Slate's Hang Up and Listen on the World Series, Oregon's high-scoring offense, and NBA contraction.

Slate's sports podcast.
Oct. 25 2010 4:06 PM

Hang Up and Listen: The Addition by Contraction Edition

Slate's sports podcast on the World Series, Oregon's high-scoring offense, and NBA contraction.

Click here to subscribe in iTunes. Illustration by Robert Neubecker.

Become a fan of Hang Up and Listen on Facebook. Leave us a note, answer Mike's trivia question, and see what other listeners have to say about the latest podcast.

Listen to "Hang Up and Listen" with Stefan Fatsis, Josh Levin, and Mike Pesca by clicking the arrow on the audio player below:

You can download the podcast, or you can subscribe to the weekly Hang Up and Listen podcast feed in iTunes. (If you'd prefer to subscribe to the podcast in a program other than iTunes, here's the direct link to the Hang Up and Listen RSS feed.)

Hang Up and Listen is coming to Raleigh, N.C., for a live show, and you're invited! We'll be at North Carolina State University on Wednesday, Nov. 17, 2010, from 6 p.m. to 7:15 p.m. For more information and to register for free tickets, visit http://www.slate.com/ncstate.

In this week's episode of Slate's sports podcast Hang Up and Listen, Stefan Fatsis, Josh Levin, and Mike Pesca discuss the World Series matchup between the San Francisco Giants and the Texas Rangers, the high-powered college football offenses at Oregon and Auburn, the start of the NBA season, and the possibility of contraction in pro basketball.

Here are links to some of the articles and other items mentioned on the show:

Hang Up and Listen's weekly Barons:

Mike's Baron: Minnesota Vikings punter Chris Kluwe: rock star, critic of NFL rules, tweeter.
Stefan's Baron: Shenanigans and chicanery in the bidding process for the 2018 and 2022 World Cups.
Josh's Baron: Are football helmets with external padding set to make a comeback?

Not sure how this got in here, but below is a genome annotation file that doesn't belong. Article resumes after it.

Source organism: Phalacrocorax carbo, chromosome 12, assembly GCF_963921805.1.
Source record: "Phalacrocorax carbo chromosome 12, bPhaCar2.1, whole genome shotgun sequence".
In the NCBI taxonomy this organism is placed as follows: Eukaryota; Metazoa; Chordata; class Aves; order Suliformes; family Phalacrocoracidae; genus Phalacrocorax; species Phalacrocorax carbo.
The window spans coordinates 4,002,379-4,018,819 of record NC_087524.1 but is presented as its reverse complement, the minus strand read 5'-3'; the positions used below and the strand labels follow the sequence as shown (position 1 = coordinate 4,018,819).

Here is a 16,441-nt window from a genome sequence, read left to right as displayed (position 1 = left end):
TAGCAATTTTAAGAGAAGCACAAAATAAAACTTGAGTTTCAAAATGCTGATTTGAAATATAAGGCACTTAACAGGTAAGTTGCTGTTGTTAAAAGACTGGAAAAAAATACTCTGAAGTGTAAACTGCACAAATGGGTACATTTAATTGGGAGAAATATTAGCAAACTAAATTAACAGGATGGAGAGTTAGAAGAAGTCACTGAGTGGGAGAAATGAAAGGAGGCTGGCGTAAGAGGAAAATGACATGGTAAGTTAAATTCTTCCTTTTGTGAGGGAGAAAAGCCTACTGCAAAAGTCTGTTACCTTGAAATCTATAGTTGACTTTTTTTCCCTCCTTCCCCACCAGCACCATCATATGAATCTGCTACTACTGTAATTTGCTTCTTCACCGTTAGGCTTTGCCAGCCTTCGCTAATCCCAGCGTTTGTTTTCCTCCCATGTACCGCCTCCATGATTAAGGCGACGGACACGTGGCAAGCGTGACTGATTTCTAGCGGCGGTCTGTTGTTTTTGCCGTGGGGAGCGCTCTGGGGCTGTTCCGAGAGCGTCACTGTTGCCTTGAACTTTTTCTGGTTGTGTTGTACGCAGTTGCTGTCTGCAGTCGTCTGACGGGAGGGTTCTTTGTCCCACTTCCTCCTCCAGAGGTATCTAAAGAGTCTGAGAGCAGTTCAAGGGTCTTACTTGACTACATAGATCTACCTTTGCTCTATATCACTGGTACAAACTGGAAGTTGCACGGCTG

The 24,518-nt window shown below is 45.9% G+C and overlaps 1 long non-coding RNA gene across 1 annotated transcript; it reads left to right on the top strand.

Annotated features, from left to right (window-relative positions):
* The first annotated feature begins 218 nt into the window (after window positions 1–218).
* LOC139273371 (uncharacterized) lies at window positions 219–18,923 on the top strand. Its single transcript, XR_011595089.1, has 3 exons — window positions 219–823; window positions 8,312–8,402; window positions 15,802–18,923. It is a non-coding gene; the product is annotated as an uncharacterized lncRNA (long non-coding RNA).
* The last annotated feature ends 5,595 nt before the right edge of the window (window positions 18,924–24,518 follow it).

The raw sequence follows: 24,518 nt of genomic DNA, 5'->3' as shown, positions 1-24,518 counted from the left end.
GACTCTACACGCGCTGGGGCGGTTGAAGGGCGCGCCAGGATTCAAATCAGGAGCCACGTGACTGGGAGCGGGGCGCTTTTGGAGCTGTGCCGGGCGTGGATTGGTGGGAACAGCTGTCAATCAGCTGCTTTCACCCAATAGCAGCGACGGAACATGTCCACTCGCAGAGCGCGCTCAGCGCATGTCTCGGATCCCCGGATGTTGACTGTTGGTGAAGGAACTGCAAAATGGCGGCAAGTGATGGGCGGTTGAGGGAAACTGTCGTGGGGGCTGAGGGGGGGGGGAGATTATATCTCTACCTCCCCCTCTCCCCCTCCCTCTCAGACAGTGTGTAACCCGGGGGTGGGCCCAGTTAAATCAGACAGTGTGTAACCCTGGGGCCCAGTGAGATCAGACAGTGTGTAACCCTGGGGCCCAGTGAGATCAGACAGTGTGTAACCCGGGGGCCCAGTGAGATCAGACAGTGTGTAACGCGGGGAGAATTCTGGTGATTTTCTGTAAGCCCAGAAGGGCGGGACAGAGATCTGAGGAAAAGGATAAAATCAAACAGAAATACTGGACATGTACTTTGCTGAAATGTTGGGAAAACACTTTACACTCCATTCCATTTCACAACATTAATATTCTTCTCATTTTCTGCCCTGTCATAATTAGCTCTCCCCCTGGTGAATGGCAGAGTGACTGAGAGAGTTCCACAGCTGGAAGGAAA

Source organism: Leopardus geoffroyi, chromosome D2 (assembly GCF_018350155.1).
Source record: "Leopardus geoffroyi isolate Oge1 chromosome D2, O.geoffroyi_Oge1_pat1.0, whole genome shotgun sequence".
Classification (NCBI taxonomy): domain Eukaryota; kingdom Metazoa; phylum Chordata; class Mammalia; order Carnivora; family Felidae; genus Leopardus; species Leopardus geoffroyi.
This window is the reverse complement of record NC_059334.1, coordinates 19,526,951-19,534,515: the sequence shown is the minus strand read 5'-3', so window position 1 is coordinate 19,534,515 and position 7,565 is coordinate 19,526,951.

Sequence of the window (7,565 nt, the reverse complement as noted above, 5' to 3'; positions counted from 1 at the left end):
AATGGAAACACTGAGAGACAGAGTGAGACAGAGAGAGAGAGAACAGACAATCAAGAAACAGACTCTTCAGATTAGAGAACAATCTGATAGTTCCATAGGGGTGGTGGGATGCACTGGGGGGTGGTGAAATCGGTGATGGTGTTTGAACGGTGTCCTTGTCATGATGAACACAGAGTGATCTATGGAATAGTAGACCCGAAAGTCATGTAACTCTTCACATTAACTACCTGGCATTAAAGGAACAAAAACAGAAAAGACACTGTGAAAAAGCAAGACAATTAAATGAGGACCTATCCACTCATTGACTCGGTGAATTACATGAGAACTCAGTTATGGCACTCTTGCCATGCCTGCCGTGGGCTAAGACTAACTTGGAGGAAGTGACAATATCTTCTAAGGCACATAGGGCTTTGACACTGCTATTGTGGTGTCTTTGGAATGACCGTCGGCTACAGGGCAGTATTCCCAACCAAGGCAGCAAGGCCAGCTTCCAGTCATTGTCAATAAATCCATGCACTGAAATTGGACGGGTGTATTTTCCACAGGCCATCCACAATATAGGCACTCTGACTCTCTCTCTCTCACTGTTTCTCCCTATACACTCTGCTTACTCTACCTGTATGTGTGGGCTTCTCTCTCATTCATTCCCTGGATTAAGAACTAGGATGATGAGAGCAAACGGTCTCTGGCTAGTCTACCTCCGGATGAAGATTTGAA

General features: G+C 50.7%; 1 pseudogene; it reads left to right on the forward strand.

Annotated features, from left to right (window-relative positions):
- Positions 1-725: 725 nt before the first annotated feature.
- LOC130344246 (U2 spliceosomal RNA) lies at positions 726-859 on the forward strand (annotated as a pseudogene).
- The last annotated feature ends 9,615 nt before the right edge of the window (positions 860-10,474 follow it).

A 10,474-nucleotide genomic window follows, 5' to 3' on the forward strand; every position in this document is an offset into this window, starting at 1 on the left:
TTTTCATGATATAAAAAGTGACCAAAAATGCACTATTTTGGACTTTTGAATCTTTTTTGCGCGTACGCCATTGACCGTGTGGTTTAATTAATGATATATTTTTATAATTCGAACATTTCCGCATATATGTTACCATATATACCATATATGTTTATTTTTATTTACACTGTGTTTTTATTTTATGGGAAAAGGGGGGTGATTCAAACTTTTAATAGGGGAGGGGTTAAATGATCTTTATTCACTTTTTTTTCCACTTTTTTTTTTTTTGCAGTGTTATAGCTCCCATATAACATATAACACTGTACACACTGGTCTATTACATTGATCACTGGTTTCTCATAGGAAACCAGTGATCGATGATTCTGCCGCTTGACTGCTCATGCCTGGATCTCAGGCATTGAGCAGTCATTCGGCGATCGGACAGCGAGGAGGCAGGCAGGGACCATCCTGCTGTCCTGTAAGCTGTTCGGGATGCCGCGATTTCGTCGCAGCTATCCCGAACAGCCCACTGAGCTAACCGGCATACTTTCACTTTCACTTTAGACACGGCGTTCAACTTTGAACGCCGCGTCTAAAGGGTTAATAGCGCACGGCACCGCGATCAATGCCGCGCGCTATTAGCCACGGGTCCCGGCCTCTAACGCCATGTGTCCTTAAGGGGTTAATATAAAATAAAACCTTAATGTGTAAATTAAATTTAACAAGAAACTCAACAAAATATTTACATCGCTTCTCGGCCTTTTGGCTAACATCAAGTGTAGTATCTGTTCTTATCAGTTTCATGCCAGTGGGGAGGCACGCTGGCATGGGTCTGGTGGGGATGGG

Podcast production and edit by Abdullah Rufus.

You can e-mail us at hangup@slate.com.

Like Slate on Facebook. Follow us on Twitter.

Stefan Fatsis is the author of Word Freak and A Few Seconds of Panic, a regular guest on NPR's All Things Considered, and a panelist on Hang Up and Listen

Josh Levin is Slate's executive editor.

Mike Pesca is the host of the Slate daily podcast The Gist. He also contributes reports and commentary to NPR.

TODAY IN SLATE

Politics

Blacks Don’t Have a Corporal Punishment Problem

Americans do. But when blacks exhibit the same behaviors as others, it becomes part of a greater black pathology. 

I Bought the Huge iPhone. I’m Already Thinking of Returning It.

Scotland Is Just the Beginning. Expect More Political Earthquakes in Europe.

Lifetime Didn’t Think the Steubenville Rape Case Was Dramatic Enough

So they added a little self-immolation.

Two Damn Good, Very Different Movies About Soldiers Returning From War

Medical Examiner

The Most Terrifying Thing About Ebola 

The disease threatens humanity by preying on humanity.

Students Aren’t Going to College Football Games as Much Anymore, and Schools Are Getting Worried

The Good Wife Is Cynical, Thrilling, and Grown-Up. It’s Also TV’s Best Drama.

  News & Politics
Weigel
Sept. 20 2014 11:13 AM -30-
  Business
Business Insider
Sept. 20 2014 6:30 AM The Man Making Bill Gates Richer
  Life
Quora
Sept. 20 2014 7:27 AM How Do Plants Grow Aboard the International Space Station?
  Double X
The XX Factor
Sept. 19 2014 4:58 PM Steubenville Gets the Lifetime Treatment (And a Cheerleader Erupts Into Flames)
  Slate Plus
Slate Picks
Sept. 19 2014 12:00 PM What Happened at Slate This Week? The Slatest editor tells us to read well-informed skepticism, media criticism, and more.
  Arts
Brow Beat
Sept. 20 2014 3:21 PM “The More You Know (About Black People)” Uses Very Funny PSAs to Condemn Black Stereotypes
  Technology
Future Tense
Sept. 19 2014 6:31 PM The One Big Problem With the Enormous New iPhone
  Health & Science
Bad Astronomy
Sept. 20 2014 7:00 AM The Shaggy Sun
  Sports
Sports Nut
Sept. 18 2014 11:42 AM Grandmaster Clash One of the most amazing feats in chess history just happened, and no one noticed.